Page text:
The medical students say they found headaches and fatigue a common complaint during clinical examinations, often due to dehydration and lack of food availability. 

Another common problem in Haiti is high blood pressure — so much so the team quickly ran low on hypertension medications.

Team members used monetary donations from individuals and organizations back home to buy more of the medications at a local pharmacy to replenish their stock.

One medical student shared her unexpected “high moment” of the clinic. After performing a colorectal screening, she explained to her patient that his test was negative and that was a good thing. He thanked her and left with a huge grin on his face. He was so happy that he came back a second time for another expression of appreciation, as well as a promise to return every year.

All of the medical students gained some perspective after seeing how a simple exam result could make such an impact. 

Charts will provide better continuity of care

One afternoon, Holmes and Selli traveled with a translator and a local community health worker to perform home visits on children identified as malnourished by second-year medical student Connor Orrico, who had conducted a nutrition project last summer in Fontaine.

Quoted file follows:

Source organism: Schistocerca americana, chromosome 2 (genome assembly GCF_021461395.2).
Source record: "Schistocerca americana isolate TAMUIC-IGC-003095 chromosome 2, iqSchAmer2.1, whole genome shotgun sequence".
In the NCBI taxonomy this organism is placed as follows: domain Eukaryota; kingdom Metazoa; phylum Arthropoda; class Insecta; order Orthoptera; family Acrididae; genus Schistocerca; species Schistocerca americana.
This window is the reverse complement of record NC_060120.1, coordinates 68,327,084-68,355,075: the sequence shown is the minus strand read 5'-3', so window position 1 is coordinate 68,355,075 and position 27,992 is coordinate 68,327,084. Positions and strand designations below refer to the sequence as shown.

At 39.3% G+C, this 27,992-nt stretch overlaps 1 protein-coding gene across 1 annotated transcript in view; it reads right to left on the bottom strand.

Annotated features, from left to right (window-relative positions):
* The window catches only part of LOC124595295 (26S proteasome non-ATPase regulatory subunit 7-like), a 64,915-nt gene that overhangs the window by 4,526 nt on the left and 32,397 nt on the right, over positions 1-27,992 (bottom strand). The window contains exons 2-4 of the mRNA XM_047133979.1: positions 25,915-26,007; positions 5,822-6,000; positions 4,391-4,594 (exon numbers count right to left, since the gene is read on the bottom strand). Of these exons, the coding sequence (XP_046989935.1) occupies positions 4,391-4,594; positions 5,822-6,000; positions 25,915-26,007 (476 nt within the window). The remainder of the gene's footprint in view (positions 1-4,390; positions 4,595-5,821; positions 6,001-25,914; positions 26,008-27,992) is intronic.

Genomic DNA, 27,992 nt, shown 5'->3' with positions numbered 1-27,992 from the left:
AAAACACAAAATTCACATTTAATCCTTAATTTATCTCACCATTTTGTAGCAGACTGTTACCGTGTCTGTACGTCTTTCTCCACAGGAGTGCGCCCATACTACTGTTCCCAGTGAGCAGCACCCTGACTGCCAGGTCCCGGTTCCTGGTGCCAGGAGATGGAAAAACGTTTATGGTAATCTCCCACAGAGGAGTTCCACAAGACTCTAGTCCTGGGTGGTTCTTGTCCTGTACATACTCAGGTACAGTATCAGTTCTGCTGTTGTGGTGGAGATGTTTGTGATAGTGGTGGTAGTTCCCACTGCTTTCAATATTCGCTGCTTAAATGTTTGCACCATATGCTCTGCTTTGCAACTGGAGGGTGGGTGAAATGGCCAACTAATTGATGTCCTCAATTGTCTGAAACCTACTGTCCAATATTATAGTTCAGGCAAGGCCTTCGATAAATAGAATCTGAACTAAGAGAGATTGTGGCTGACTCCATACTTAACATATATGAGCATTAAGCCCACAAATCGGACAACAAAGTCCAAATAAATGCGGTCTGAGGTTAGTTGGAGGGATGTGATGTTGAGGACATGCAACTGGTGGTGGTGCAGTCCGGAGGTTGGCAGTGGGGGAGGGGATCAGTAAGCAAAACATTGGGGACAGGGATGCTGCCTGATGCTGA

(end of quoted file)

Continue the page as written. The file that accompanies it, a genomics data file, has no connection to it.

They took height, weight, arm circumference and head circumference measurements, which will be compared with those taken last summer.

They also talked with each mother about her child’s diet and encouraged consumption of mamba, a spicy Haitian peanut butter that is full of the protein and good fat that is often missing in their diets of mostly rice, cornmeal, beans and, occasionally, vegetables.

During their free time during the week, Margaret H. McAloon, clinical professor of medicine, and several students organized all the progress notes from last April’s medical trip and the most recent one.

Now, all patients on chronic medications have their own chart. When they return to the clinic in the future, the medical teams can pull their chart, see what was done for them on their previous visit and provide much better continuity of care. Although electronic medical records are not in use in Haiti, everyone agreed paper charts are a big advancement from having no charts at all.

Logistics for higher level of care addressed

Some of the patients seen during the week had significant problems, such as a clavicular mass, a testicular mass, breast cancer, sickle cell anemia and blindness due to cataracts.

The team left behind a list of those patients who need a higher level of care than the team was able to provide, and is using some of the money raised for the trip to help pay for care for those who can’t afford it. They will likely have to travel to a hospital two hours away to get the needed care.

All of the medical students agreed they received much more than they gave throughout the rewarding and humbling experience, and said it made them reflect on how blessed they are and invigorated them to return to Buffalo with a new perspective on life.